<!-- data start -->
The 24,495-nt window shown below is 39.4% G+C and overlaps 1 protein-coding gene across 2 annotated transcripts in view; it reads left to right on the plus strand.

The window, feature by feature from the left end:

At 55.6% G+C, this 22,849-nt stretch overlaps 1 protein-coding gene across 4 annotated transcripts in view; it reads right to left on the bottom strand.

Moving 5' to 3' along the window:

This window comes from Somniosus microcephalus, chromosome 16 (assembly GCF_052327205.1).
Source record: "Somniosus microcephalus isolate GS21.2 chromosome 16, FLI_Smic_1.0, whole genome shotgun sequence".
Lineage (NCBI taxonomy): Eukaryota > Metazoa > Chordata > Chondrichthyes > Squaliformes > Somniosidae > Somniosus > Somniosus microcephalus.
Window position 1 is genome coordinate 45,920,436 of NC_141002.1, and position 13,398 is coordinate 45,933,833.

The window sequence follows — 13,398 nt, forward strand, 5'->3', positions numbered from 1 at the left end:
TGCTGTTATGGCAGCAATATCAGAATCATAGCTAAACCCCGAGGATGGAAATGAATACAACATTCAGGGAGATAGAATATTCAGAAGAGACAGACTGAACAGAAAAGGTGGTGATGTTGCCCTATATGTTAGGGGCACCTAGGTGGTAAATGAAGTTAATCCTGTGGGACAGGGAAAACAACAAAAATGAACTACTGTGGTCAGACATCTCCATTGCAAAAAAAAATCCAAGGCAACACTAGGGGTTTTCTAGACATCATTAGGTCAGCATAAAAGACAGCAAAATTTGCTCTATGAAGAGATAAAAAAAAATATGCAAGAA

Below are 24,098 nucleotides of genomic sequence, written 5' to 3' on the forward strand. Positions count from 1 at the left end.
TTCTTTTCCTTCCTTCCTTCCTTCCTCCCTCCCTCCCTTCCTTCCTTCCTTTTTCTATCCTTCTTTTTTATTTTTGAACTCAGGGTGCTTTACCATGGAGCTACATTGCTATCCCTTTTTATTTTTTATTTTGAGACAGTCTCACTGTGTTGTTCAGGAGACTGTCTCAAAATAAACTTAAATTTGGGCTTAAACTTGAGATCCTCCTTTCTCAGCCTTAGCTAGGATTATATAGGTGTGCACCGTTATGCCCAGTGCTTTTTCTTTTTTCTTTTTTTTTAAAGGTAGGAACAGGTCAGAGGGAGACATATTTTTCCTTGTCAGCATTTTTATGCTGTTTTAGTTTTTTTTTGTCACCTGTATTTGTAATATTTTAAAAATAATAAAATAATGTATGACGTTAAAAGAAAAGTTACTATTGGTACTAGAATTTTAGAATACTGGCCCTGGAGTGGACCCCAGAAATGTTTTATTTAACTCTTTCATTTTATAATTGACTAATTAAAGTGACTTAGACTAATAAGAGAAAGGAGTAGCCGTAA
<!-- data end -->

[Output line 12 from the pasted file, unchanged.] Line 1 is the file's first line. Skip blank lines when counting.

TTCTTTTCCTTCCTTCCTTCCTTCCTCCCTCCCTCCCTTCCTTCCTTCCTTTTTCTATCCTTCTTTTTTATTTTTGAACTCAGGGTGCTTTACCATGGAGCTACATTGCTATCCCTTTTTATTTTTTATTTTGAGACAGTCTCACTGTGTTGTTCAGGAGACTGTCTCAAAATAAACTTAAATTTGGGCTTAAACTTGAGATCCTCCTTTCTCAGCCTTAGCTAGGATTATATAGGTGTGCACCGTTATGCCCAGTGCTTTTTCTTTTTTCTTTTTTTTTAAAGGTAGGAACAGGTCAGAGGGAGACATATTTTTCCTTGTCAGCATTTTTATGCTGTTTTAGTTTTTTTTTGTCACCTGTATTTGTAATATTTTAAAAATAATAAAATAATGTATGACGTTAAAAGAAAAGTTACTATTGGTACTAGAATTTTAGAATACTGGCCCTGGAGTGGACCCCAGAAATGTTTTATTTAACTCTTTCATTTTATAATTGACTAATTAAAGTGACTTAGACTAATAAGAGAAAGGAGTAGCCGTAA